Lian Li just made DAN’s coveted mini-ITX case design a lot more affordable
If you’re at all interested in making seriously tiny, full-powered PCs, you’ve probably heard of DAN Cases. The boutique manufacturer designs mini-ITX cases that can hold full-power components. The designs are highly sought-after in the home build community, not least because the small company can never make enough cases to meet demand, even with its relatively high prices. A partnership with Taiwanese case maker Lian-Li fixes both of those problems.
The new A4-H20 cases are variants of the original DAN A4-SFX design. While these versions are slightly larger — 11 liters of internal volume versus just 7.2 liters — they’re also more capable, stretching to accommodate graphics cards up to triple-slot size and 322mm in length. On top of that, the top chamber can handle an all-in-one liquid CPU cooler (something the original design struggled with) at up to 240mm long. It all fits into an itty-bitty box 140mm wide by 244mm tall by 326mm long (5.5 x 9.6 x 12.8 inches — approximately the size of a sneaker box).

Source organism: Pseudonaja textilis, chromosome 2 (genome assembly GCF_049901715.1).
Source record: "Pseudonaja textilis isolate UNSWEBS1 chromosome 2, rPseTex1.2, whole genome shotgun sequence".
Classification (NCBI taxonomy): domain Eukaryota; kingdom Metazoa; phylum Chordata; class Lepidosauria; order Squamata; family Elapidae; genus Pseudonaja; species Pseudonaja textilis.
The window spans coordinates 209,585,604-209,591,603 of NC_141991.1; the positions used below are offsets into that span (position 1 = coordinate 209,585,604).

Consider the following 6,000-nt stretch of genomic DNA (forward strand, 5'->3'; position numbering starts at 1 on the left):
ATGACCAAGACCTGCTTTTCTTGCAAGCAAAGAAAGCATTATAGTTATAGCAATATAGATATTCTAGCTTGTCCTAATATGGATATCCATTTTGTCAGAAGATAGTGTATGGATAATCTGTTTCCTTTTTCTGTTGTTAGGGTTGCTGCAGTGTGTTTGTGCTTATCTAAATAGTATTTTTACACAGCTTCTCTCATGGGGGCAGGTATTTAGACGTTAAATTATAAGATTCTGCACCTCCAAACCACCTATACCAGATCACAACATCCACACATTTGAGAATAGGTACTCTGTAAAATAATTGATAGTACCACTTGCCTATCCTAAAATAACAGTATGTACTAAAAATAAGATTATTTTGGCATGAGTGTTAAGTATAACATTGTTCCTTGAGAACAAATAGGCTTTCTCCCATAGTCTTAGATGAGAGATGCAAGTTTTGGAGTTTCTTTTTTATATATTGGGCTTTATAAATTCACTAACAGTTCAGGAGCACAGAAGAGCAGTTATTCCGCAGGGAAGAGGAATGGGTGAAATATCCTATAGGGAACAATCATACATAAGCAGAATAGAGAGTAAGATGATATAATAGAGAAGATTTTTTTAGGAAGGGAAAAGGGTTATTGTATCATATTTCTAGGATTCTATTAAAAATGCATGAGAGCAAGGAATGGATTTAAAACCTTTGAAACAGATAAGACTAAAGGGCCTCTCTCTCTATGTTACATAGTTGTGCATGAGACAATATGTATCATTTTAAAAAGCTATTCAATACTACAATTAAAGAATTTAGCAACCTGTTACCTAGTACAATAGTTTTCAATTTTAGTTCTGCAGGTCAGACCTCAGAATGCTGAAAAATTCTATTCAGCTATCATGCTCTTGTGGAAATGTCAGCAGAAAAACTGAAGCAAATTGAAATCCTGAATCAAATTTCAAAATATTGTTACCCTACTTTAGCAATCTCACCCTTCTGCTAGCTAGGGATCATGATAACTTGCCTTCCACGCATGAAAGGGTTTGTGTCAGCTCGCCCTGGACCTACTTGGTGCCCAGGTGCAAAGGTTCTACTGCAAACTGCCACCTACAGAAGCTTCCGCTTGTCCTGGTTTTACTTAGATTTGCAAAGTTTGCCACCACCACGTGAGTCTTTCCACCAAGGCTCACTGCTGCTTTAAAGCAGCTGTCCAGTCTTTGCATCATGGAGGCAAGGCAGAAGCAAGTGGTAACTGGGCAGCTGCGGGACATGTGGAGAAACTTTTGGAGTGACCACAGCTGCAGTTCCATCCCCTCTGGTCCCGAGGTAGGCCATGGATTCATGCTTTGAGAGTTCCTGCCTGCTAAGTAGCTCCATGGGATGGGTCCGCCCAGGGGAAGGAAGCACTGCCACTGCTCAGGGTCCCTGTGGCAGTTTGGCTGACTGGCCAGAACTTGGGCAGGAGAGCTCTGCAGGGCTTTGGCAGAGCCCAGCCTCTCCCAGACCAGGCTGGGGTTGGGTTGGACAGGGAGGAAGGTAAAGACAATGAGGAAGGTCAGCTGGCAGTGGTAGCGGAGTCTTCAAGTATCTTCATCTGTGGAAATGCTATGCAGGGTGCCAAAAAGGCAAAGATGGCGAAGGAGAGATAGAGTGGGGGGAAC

The only real compromise in terms of hardware, aside from a mini-ITX motherboard’s usual lack of extra expansion options, is the reliance on a SFX or SFX-L power supply. Depending on which CPU and GPU you put into your build, you might run into some power issues with more bombastic pairings. But at least it’ll be easy to assemble; removable panels on all sides make the sandwich-style frame more accessible for tricky cable routing. On the side-mounted front panel you’ll find a standard USB 3.0 port, USB Type-C, and audio input and output jacks.
The A4-H20 is also considerably cheaper than previous DAN Case designs, starting at just $120 for the PCIe 3.0 version. The PCIe 4.0 version is $155 (distinctions necessary for the side-mounted GPU riser), and shipping to the US adds an extra $10 to both versions. The case comes in black or silver color options.
Michael is a former graphic designer who’s been building and tweaking desktop computers for longer than he cares to admit. His interests include folk music, football, science fiction, and salsa verde, in no particular order.